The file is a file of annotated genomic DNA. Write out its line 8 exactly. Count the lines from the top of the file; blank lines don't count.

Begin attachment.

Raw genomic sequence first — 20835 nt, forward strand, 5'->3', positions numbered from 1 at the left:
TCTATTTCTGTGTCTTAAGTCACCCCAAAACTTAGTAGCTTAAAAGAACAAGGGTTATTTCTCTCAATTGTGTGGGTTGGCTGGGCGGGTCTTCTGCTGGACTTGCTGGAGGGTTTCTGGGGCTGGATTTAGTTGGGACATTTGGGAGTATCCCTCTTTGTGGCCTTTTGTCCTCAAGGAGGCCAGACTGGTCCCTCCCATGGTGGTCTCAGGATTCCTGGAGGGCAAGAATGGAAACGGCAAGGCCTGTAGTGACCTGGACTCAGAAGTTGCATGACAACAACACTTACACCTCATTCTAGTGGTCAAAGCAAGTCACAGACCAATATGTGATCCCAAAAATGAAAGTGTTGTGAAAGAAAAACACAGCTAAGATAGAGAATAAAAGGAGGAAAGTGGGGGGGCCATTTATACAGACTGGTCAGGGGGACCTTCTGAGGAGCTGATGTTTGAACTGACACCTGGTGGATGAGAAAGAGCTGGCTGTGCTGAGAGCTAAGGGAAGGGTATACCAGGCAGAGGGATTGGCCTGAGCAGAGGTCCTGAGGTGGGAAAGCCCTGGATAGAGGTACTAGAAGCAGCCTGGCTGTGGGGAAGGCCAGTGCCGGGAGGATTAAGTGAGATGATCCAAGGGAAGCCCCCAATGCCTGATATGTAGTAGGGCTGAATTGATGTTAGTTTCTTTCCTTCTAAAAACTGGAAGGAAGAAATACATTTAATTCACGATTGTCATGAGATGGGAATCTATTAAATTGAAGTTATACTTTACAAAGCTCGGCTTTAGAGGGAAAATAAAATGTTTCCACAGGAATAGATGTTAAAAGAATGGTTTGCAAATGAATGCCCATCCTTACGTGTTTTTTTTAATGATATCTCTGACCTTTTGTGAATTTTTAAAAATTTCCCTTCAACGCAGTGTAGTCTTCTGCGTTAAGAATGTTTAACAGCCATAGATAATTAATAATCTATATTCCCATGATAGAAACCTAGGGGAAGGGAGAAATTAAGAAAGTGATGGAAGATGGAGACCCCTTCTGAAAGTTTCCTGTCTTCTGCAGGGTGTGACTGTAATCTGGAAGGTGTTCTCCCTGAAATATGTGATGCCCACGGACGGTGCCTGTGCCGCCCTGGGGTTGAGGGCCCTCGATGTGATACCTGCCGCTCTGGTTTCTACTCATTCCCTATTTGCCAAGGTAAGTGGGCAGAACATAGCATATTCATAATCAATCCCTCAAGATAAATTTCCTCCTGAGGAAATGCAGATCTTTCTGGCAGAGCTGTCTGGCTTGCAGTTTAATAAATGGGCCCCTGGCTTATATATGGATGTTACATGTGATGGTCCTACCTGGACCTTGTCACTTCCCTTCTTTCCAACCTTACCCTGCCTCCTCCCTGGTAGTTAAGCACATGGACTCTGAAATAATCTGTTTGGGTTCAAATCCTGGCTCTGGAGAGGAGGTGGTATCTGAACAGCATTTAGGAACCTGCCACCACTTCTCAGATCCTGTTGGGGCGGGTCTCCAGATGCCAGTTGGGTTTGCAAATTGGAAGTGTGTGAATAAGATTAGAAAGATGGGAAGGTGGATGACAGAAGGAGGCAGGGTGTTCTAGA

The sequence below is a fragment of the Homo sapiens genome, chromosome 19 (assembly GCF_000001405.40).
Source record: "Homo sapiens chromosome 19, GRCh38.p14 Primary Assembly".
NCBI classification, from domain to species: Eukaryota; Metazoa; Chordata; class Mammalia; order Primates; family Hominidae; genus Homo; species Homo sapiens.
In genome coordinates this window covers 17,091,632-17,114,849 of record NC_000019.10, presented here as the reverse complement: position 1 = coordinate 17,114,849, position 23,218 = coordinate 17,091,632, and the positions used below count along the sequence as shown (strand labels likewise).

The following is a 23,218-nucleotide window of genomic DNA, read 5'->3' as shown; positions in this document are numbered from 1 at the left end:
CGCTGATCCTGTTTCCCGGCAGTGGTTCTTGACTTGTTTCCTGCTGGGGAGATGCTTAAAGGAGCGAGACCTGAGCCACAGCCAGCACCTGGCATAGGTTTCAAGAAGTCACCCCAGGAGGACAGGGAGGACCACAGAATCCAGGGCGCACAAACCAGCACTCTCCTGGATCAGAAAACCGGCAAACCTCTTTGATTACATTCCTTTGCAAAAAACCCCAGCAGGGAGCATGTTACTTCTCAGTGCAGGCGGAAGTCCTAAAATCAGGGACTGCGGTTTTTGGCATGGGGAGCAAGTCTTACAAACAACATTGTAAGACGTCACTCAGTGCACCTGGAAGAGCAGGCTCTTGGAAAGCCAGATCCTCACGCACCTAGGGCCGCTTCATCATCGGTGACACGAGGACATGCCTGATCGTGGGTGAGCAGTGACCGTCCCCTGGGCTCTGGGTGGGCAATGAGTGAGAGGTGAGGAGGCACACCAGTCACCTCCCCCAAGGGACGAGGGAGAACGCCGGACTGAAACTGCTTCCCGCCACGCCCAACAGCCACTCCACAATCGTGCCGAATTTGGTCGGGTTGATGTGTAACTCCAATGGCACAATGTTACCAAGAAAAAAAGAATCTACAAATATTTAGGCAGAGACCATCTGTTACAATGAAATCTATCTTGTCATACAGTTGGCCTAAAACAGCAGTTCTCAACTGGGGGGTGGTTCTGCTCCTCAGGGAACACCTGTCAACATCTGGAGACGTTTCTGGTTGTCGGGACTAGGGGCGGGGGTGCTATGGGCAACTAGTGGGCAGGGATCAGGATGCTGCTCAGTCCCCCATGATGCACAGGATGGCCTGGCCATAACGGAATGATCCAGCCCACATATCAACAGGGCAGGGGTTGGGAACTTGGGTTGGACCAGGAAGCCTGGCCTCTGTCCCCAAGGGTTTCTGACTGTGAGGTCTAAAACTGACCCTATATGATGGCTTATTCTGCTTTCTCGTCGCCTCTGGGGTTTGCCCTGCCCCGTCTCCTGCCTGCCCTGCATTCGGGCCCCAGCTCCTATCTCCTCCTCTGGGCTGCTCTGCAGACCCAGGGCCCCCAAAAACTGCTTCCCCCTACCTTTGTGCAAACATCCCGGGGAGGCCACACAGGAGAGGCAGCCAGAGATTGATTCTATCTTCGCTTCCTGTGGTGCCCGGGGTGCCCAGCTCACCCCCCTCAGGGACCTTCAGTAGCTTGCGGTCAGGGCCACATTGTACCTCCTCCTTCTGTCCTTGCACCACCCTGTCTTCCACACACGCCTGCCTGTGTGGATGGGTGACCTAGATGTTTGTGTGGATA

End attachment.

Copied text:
CGCTGATCCTGTTTCCCGGCAGTGGTTCTTGACTTGTTTCCTGCTGGGGAGATGCTTAAAGGAGCGAGACCTGAGCCACAGCCAGCACCTGGCATAGGTTTCAAGAAGTCACCCCAGGAGGACAGGGAGGACCACAGAATCCAGGGCGCACAAACCAGCACTCTCCTGGATCAGAAAACCGGCAAACCTCTTTGATTACATTCCTTTGCAAAAAACCCCAGCAGGGAGCATGTTACTTCTCAGTGCAGGCGGAAGTCCTAAAATCAGGGACTGCGGTTTTTGGCATGGGGAGCAAGTCTTACAAACAACATTGTAAGACGTCACTCAGTGCACCTGGAAGAGCAGGCTCTTGGAAAGCCAGATCCTCACGCACCTAGGGCCGCTTCATCATCGGTGACACGAGGACATGCCTGATCGTGGGTGAGCAGTGACCGTCCCCTGGGCTCTGGGTGGGCAATGAGTGAGAGGTGAGGAGGCACACCAGTCACCTCCCCCAAGGGACGAGGGAGAACGCCGGACTGAAACTGCTTCCCGCCACGCCCAACAGCCACTCCACAATCGTGCCGAATTTGGTCGGGTTGATGTGTAACTCCAATGGCACAATGTTACCAAGAAAAAAAGAATCTACAAATATTTAGGCAGAGACCATCTGTTACAATGAAATCTATCTTGTCATACAGTTGGCCTAAAACAGCAGTTCTCAACTGGGGGGTGGTTCTGCTCCTCAGGGAACACCTGTCAACATCTGGAGACGTTTCTGGTTGTCGGGACTAGGGGCGGGGGTGCTATGGGCAACTAGTGGGCAGGGATCAGGATGCTGCTCAGTCCCCCATGATGCACAGGATGGCCTGGCCATAACGGAATGATCCAGCCCACATATCAACAGGGCAGGGGTTGGGAACTTGGGTTGGACCAGGAAGCCTGGCCTCTGTCCCCAAGGGTTTCTGACTGTGAGGTCTAAAACTGACCCTATATGATGGCTTATTCTGCTTTCTCGTCGCCTCTGGGGTTTGCCCTGCCCCGTCTCCTGCCTGCCCTGCATTCGGGCCCCAGCTCCTATCTCCTCCTCTGGGCTGCTCTGCAGACCCAGGGCCCCCAAAAACTGCTTCCCCCTACCTTTGTGCAAACATCCCGGGGAGGCCACACAGGAGAGGCAGCCAGAGATTGATTCTATCTTCGCTTCCTGTGGTGCCCGGGGTGCCCAGCTCACCCCCCTCAGGGACCTTCAGTAGCTTGCGGTCAGGGCCACATTGTACCTCCTCCTTCTGTCCTTGCACCACCCTGTCTTCCACACACGCCTGCCTGTGTGGATGGGTGACCTAGATGTTTGTGTGGATA